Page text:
Speaker 3: Um, and, and, you know, they can feel the warmth from, they can feel how much you care. And, and they, um, [01:03:30] because of that, I think when you try to teach him a lesson, I think all those moments that lead up to that, they pay attention and, and, and really think that, you know, you're teaching the right thing and that they should, should listen to you just because you, you know, you're a rock for them from the beginning. So I don't know that I can identify any specific things other than, you know, the obvious things like, you know, if you're graduating from school or [01:04:00] winning a league championship, if they're playing baseball or, um, those things can just happen every day. Yeah. Yeah.
Speaker 2: But I've noticed, uh, it, it, it's difficult to be present in moments sometimes with a world full of distractions. I'll, um, I'm making a conscious decision now that if I'm playing with my phone and one of my kids comes into the room, I try to put it down because I don't want to miss that moment if it happens. And I [01:04:30] have to practice that. Uh, did you have any, you know, awareness or mindfulness practices that help you be a more present parent or grandparent?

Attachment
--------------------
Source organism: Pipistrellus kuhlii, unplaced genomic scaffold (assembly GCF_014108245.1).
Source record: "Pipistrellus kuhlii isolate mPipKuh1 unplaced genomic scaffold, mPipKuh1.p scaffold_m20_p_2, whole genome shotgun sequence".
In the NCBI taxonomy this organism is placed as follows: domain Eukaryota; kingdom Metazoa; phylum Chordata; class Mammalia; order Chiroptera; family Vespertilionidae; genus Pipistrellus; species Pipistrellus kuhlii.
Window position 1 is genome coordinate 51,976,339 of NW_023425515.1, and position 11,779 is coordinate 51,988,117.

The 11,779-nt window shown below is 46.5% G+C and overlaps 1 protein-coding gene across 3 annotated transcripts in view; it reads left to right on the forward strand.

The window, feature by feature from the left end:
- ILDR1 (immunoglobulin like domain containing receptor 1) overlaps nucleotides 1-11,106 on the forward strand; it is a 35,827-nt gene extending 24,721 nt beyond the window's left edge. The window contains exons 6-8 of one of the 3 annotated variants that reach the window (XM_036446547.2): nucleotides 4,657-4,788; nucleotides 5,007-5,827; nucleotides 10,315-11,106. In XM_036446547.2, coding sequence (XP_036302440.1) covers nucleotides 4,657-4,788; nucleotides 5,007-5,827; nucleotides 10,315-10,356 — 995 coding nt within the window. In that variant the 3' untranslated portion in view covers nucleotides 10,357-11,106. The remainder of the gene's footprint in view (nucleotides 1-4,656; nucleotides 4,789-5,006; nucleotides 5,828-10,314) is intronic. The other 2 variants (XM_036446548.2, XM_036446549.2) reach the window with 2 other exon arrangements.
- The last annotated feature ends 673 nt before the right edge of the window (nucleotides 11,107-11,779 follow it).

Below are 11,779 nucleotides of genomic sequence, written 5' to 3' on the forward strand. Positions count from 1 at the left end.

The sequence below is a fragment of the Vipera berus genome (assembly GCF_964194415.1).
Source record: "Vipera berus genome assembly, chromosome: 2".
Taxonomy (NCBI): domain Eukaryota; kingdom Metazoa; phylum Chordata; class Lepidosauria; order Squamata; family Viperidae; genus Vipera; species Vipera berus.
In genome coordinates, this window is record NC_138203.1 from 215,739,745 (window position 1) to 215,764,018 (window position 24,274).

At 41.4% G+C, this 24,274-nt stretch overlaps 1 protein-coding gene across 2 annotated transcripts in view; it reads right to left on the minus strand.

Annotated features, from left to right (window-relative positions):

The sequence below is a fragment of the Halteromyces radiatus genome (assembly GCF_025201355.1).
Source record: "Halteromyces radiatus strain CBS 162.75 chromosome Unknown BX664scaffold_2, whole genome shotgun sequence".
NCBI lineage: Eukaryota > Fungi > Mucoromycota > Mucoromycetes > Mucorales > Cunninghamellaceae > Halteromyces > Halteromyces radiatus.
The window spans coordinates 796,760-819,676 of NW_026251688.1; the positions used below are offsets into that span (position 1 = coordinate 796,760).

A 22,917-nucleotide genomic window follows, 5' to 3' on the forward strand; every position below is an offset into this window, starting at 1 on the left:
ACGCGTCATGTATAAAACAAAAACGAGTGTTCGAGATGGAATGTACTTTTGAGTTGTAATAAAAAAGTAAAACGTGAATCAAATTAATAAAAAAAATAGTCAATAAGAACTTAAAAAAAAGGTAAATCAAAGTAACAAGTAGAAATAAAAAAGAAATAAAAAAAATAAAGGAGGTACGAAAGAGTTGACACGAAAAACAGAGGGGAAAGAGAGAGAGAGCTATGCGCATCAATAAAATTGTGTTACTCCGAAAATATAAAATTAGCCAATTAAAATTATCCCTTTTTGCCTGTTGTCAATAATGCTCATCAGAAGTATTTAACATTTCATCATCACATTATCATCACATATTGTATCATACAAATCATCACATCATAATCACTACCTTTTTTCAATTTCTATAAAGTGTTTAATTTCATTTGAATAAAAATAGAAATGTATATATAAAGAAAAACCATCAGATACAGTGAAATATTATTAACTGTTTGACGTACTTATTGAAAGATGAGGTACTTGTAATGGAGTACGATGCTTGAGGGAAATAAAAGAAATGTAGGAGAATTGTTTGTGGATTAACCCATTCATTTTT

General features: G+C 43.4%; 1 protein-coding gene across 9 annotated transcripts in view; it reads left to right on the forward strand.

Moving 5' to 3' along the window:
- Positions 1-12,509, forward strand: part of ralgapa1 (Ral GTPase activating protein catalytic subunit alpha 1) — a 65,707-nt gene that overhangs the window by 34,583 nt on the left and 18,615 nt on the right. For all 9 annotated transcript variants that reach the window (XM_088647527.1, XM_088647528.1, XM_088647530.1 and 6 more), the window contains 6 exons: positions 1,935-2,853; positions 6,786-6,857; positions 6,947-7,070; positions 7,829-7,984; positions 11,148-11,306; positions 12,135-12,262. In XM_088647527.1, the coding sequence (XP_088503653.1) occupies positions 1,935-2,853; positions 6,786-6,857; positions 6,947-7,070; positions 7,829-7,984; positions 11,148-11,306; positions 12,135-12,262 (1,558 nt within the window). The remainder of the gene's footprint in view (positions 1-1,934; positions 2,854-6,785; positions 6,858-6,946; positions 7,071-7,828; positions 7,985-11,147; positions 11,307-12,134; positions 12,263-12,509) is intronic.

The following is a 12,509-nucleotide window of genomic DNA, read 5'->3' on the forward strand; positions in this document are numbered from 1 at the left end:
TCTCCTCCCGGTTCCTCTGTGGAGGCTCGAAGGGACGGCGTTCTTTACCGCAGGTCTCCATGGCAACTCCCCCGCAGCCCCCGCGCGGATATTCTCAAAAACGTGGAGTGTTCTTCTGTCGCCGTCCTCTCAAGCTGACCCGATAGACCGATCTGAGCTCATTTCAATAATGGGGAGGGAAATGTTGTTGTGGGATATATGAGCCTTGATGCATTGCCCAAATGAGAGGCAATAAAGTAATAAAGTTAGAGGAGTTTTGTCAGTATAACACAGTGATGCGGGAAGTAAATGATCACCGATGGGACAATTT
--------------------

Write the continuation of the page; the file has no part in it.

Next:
Speaker 3: Yeah, I th I think, um, I think because I was away at least a week a month, uh, and certainly in those two years where I was away the whole week, I think, uh, you know, it kind of taught me to take advantage of those moments and to try not to be distracted. And, you know, there were times where I certainly failed or I'd [01:05:00] get upset about something about work or, you know, I mean, that stuff happens. I, I was really always conscious of making sure I was there for certain big moments. Uh, two examples. Uh, I was the assistant coach Brendan's soccer team when he was like, you know, five or six. Yeah. Uh, it was just swarm ball, everybody fall on. Um, and, uh, I was out, I was out in Los Angeles for a couple of weeks [01:05:30] for work, uh, on a shoot.
Speaker 3: Um, and, uh, he had, uh, he had a soccer game on the Saturday that I was away right in the middle of the trip. And, uh, and I really was feeling bad about missing the soccer game. And, uh, and I thought, you know, I'm going to fly home now cause I'm off for the weekend. Um, I worked on Friday, I'm working on Monday and I thought, I want to fly home Friday night, go to the game and then fly back out on to Los Angeles on Sunday. And I was staying at a hotel right near [01:06:00] the airport in Los Angeles. And I, and, and this was back in the day when you could do this stuff. Um, and it was American airlines that I used to fly all the time. And I went over to, to lax, to the American airlines desk and I said, Hey, look, I'm out here.